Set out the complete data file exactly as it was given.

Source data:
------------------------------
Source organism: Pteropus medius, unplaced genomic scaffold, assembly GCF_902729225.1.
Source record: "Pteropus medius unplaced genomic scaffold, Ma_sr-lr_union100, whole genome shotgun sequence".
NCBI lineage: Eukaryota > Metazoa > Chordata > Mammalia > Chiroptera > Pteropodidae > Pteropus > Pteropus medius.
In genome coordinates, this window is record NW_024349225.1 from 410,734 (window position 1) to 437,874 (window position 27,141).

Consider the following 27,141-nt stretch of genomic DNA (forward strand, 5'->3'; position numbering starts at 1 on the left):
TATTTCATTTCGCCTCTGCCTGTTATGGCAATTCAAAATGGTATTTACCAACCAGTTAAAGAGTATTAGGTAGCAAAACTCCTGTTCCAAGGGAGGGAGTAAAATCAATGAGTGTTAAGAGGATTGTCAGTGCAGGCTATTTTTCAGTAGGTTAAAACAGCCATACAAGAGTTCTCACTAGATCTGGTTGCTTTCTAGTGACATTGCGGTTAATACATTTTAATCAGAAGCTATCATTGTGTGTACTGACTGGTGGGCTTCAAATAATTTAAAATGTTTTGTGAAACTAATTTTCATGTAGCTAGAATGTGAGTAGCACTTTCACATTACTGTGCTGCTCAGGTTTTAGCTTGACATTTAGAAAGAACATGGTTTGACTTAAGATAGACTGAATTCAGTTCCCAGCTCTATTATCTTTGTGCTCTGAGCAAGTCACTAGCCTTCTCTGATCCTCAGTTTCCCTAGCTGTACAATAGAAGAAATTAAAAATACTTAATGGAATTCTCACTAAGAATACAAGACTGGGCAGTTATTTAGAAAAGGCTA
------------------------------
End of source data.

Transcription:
Source organism: Pteropus medius, unplaced genomic scaffold, assembly GCF_902729225.1.
Source record: "Pteropus medius unplaced genomic scaffold, Ma_sr-lr_union100, whole genome shotgun sequence".
NCBI lineage: Eukaryota > Metazoa > Chordata > Mammalia > Chiroptera > Pteropodidae > Pteropus > Pteropus medius.
In genome coordinates, this window is record NW_024349225.1 from 410,734 (window position 1) to 437,874 (window position 27,141).

Consider the following 27,141-nt stretch of genomic DNA (forward strand, 5'->3'; position numbering starts at 1 on the left):
TATTTCATTTCGCCTCTGCCTGTTATGGCAATTCAAAATGGTATTTACCAACCAGTTAAAGAGTATTAGGTAGCAAAACTCCTGTTCCAAGGGAGGGAGTAAAATCAATGAGTGTTAAGAGGATTGTCAGTGCAGGCTATTTTTCAGTAGGTTAAAACAGCCATACAAGAGTTCTCACTAGATCTGGTTGCTTTCTAGTGACATTGCGGTTAATACATTTTAATCAGAAGCTATCATTGTGTGTACTGACTGGTGGGCTTCAAATAATTTAAAATGTTTTGTGAAACTAATTTTCATGTAGCTAGAATGTGAGTAGCACTTTCACATTACTGTGCTGCTCAGGTTTTAGCTTGACATTTAGAAAGAACATGGTTTGACTTAAGATAGACTGAATTCAGTTCCCAGCTCTATTATCTTTGTGCTCTGAGCAAGTCACTAGCCTTCTCTGATCCTCAGTTTCCCTAGCTGTACAATAGAAGAAATTAAAAATACTTAATGGAATTCTCACTAAGAATACAAGACTGGGCAGTTATTTAGAAAAGGCTA